How to Speak English Fluently-ఇంగ్లీషును ధైర్యంగా, సరళంగా మాట్లాడటానికి గుర్తుంచుకో వలసిన అంశాలు.... ~

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Monday, 11 May 2020

How to Speak English Fluently-ఇంగ్లీషును ధైర్యంగా, సరళంగా మాట్లాడటానికి గుర్తుంచుకో వలసిన అంశాలు....

How to Speak English Fluently

“How can I speak English fluently?” This is the “million-dollar question” and today I’m going to answer this for you, for free. Be warned: There is no magic pill which will allow you to speak English fluently, but there are few things you can do to speed up the process

Keep reading to find out how to speak English fluently. It’s that simple!

Dare to make mistakes
That’s right, I said it. Making mistakes are fine. In fact, without making mistakes you will never speak English fluently. So get out there and fall on your face a few times. Just make sure to pick yourself up and try again. Don’t be afraid to make mistakes, nobody will laugh at you. If they do, they probably aren’t worth speaking to anyway. Again, we go back to the fact that if you are too afraid of making a mistake that you won’t allow yourself the chance to improve your English. To leave you with a smarter man’s words: “A person who never made a mistake never tried anything new.” – Albert Einstein

Accept English, don’t fight it
Let me explain myself a little more clearly. No teacher can explain everything about English without throwing their hands in the air countless times and saying “…because that’s the way it is.” English, perhaps more than many other languages, has a host of exceptions. Why? “…because that’s the way it i!.” Don’t fight this. Accept the fact that English has a lot of exceptions and you will need to remember them, not understand them. In order to speak English fluently you will need to either change the way some 359 million people speak English, or embrace the exceptions and roll with them. Why? “…because that’s the way it is.”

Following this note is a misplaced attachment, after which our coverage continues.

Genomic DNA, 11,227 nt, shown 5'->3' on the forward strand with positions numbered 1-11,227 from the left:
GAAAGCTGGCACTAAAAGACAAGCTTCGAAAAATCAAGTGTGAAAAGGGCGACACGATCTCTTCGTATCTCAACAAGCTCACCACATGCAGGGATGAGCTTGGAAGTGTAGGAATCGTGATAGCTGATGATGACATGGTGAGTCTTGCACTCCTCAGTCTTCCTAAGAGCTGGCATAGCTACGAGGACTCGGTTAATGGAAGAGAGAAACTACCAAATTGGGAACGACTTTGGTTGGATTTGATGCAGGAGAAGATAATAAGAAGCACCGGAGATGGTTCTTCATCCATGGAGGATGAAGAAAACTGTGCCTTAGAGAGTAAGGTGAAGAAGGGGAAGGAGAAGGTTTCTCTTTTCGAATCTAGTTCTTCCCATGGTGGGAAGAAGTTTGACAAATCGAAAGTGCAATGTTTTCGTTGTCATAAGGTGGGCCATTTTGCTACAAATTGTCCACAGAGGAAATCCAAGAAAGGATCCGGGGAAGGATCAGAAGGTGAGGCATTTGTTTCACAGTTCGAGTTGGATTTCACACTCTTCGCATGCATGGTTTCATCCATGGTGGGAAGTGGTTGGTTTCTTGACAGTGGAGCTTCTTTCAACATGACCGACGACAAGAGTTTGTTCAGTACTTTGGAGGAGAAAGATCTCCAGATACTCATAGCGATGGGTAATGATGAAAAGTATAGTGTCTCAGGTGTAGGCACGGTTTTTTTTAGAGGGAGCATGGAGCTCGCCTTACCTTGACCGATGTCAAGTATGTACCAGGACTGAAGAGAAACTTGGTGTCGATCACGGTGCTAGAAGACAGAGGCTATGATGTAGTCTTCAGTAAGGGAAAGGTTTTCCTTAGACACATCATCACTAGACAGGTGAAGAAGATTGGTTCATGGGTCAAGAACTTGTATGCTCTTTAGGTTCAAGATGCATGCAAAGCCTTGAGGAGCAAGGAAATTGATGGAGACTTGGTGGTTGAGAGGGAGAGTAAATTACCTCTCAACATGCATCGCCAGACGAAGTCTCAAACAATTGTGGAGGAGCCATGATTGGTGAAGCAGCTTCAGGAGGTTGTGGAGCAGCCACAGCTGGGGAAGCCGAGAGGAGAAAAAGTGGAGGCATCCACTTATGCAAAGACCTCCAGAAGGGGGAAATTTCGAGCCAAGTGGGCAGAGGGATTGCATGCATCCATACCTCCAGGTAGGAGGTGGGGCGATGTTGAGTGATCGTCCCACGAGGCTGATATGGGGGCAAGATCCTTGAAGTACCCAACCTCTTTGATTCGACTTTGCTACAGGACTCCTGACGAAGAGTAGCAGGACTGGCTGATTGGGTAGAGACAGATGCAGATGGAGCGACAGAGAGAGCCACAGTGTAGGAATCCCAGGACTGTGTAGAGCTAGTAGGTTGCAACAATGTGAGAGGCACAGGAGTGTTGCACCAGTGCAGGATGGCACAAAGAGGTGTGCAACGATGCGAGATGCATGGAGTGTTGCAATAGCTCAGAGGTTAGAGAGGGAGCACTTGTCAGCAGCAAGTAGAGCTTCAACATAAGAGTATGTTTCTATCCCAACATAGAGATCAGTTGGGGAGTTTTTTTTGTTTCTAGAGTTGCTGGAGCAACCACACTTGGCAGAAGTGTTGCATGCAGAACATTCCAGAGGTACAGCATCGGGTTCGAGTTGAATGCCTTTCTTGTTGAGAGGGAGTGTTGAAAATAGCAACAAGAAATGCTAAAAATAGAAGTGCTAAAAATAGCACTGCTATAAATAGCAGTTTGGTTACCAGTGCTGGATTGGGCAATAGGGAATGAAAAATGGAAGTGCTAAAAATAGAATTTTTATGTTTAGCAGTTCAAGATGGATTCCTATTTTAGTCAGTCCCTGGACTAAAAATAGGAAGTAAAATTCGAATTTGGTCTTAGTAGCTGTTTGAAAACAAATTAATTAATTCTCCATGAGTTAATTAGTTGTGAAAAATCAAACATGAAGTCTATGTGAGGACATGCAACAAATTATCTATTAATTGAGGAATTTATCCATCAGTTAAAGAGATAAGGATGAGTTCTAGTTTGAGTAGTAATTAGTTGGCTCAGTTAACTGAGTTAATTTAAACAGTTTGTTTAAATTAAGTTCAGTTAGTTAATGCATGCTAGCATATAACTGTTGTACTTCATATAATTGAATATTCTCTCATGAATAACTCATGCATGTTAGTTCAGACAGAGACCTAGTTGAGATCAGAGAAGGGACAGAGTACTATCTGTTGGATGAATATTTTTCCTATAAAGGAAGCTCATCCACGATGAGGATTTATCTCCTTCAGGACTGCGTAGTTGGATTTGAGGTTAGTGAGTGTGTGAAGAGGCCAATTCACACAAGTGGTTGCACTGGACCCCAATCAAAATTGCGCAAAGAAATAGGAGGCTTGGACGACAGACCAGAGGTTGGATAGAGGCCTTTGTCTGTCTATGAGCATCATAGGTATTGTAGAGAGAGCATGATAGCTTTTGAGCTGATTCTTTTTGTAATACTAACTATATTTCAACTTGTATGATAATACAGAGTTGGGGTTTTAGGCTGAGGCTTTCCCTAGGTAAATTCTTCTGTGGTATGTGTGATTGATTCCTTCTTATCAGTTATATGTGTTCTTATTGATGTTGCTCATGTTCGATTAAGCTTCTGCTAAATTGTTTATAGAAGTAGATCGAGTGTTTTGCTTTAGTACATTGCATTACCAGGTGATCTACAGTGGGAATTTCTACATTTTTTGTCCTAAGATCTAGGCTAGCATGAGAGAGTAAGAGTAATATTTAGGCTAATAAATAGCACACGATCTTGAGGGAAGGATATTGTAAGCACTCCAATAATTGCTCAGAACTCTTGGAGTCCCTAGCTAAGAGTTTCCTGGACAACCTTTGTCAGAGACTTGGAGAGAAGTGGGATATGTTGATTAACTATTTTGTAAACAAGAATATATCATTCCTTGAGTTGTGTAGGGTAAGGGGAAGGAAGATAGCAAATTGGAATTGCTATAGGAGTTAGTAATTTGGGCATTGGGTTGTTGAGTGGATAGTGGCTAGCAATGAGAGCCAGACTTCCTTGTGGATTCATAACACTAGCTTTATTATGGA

Run before you walk
Think about all of your teachers that told you, “You’re not ready for this, you have to learn how to walk before you run.” Well, I’m here to tell you that they are wrong. If you want to speak English fluently you are going to need to speak English when you are out on the town, asking for directions, ordering a cup of coffee, or just shooting the breeze with Joe Schmo while waiting for the bus. You won’t say everything perfectly, you won’t understand everything, you may not even be understood all of the time, but you’ll be trying and that’s what counts. If you try to walk before you run, you will starve for fear of ordering a sandwich in English. Don’t starve, take off running and you will soon speak English perfectly.

Use it and don’t lose it
You need to be switched “on” all the time. By actively listening for new phrases and words, intonation patterns, pronunciation, accent and everything else you hear from a native speaker, whether it be on the street, in a movie, or on the phone, you will be able to pick up many new things. The next step is to try and use them when you speak English. Don’t keep these new words or phrases bottled up, you might forget them. This is what I mean by “use it and don’t lose it.”